Frescos, Fra Angelico, and Friars.

A few times a week, the History of Art students at The British Institute of Florence go on site visits. From time to time I join them, to capture their trips with my camera. I was incredibly excited when I realised I’d be accompanying the students on a visit to the Convent of San Marco. Last December I visited the elegant cloisters, the frescoed cells, and the truly beautiful library. For some reason the place really stuck with me, so much so, that it actually inspired the whole of my dissertation.

To get the chance to go back, and to have someone who really knows their stuff lead us round, was an opportunity I couldn’t pass up.

Early Saturday morning, we met our lovely lecturer for the day, outside in the glorious sunshine. After taking a quick role call, she began by heading into the church. You really do get the full hour and a half. As we got into the church, everyone settled down on the wooden pews, whilst our teacher talked us through the history, architecture, art and role of the church in Florentine history. To break up the deeper intellectual stuff, our teacher led us to the back of the church to show us the mummified body of St. Antoninus, which lies in a glass coffin. You’d never think most of us were around 20, because we all turned into a bunch of giggling school kids.

Once we’d settled down, we moved onto through the frescoed cloisters, into the room filled with works by the likes of Fra Angelico. He is one of my favourites, and there is something so magical about the scenes he paints. Our teacher took us through a selected few of these pieces, talking in detail about the history, symbolism and techniques used in each. Next, we headed upstairs. This part of the convent is so interesting. There are halls lined with cells that the friars used for prayer and reflection, and in each is a fresco, done mostly by Fra Angelico. These cells entertained (in the most religious sense) the likes of Savonarola, Cosimo il Vecchio de’ Medici, who had his own cell, Archbishop St Antoninus, and the Blessed Fra Angelico. Architecturally this space is beautiful, but it also has an incredibly peaceful atmosphere, which even our large group couldn’t disrupt. This is where our talk ended, but hopefully I’ve shown you how much is fitted into each visit.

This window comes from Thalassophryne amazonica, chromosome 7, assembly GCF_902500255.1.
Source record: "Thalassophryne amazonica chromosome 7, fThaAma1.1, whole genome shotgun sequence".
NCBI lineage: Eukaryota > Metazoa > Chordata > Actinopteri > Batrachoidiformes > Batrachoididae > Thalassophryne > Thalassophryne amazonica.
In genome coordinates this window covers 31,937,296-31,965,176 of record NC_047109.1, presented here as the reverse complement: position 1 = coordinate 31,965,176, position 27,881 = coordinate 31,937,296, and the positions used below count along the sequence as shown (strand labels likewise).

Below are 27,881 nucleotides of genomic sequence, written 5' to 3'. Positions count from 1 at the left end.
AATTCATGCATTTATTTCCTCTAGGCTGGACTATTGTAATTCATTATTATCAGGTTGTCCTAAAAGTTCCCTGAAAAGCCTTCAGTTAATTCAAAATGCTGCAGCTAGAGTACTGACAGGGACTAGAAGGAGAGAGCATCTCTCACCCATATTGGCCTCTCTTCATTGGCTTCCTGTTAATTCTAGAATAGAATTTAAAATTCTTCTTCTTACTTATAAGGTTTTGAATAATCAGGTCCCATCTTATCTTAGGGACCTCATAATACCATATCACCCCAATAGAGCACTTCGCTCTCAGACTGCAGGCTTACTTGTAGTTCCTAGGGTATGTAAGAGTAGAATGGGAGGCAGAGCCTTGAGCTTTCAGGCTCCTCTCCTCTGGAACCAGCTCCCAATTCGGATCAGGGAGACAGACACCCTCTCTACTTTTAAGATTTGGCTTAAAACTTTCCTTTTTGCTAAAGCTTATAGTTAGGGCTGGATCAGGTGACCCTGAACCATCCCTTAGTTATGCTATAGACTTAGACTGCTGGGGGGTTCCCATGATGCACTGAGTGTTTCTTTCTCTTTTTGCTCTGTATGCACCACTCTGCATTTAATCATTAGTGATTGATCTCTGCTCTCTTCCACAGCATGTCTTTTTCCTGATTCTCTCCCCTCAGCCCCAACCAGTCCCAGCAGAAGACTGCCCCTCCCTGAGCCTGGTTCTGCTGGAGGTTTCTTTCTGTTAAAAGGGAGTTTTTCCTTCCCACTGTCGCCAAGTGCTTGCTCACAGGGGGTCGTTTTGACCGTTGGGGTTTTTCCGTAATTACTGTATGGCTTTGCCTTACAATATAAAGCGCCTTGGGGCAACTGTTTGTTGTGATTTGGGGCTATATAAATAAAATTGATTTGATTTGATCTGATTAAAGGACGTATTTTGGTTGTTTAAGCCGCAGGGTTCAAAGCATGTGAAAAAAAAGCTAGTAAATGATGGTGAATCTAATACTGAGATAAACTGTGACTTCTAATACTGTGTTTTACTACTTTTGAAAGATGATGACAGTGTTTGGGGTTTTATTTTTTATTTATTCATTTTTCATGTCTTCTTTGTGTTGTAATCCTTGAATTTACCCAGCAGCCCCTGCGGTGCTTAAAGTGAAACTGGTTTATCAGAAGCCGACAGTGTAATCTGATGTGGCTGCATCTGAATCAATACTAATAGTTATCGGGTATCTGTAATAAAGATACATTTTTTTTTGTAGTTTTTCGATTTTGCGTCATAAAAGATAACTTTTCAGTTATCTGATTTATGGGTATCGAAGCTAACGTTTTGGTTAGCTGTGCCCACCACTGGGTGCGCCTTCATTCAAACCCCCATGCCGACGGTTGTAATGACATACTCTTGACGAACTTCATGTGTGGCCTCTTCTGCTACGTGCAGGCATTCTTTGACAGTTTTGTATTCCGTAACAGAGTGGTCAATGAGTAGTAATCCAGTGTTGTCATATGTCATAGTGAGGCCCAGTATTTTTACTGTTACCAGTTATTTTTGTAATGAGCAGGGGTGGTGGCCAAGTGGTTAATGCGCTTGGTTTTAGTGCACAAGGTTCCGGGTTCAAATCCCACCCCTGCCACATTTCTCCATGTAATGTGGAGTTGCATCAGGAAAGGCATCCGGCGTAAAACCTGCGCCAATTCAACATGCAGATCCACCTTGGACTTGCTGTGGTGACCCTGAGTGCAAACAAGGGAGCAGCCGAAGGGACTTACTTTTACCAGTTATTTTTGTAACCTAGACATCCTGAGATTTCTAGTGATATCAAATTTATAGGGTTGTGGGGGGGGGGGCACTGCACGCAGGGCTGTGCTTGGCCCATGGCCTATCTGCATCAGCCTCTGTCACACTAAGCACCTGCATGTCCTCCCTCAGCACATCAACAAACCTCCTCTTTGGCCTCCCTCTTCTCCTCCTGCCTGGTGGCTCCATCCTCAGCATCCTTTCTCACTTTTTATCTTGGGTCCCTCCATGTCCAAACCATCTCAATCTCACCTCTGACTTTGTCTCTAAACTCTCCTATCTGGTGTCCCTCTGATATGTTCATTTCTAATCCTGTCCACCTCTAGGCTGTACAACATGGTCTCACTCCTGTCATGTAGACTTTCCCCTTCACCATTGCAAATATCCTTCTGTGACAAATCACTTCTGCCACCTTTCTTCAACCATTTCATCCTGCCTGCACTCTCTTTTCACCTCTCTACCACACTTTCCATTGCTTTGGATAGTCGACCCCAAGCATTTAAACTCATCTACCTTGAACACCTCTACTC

Without a doubt, this is my favourite part of the internship. I mean, I’m a little biased towards the trips given that I love all things arty, old and historical, but they are fantastic in their own right. Every lecturer brings something new to the experience, with how they talk, gesture, or engage with the students. There is one thing they all have in common though: enthusiasm. And boy this is infectious. I’ve spent so many hours sat in lecture halls, listening to professors talk about things I am actually interested in, but I can’t recall half of it. This all changes when you can visualise what you’re talking about. When you can walk in the footsteps of those artists, or friars in this case, that the lecturer is describing. Also, I think fresh air always makes things click better into place. Standard lectures are just as fab, but it’s always good to mix things up from time-to-time.



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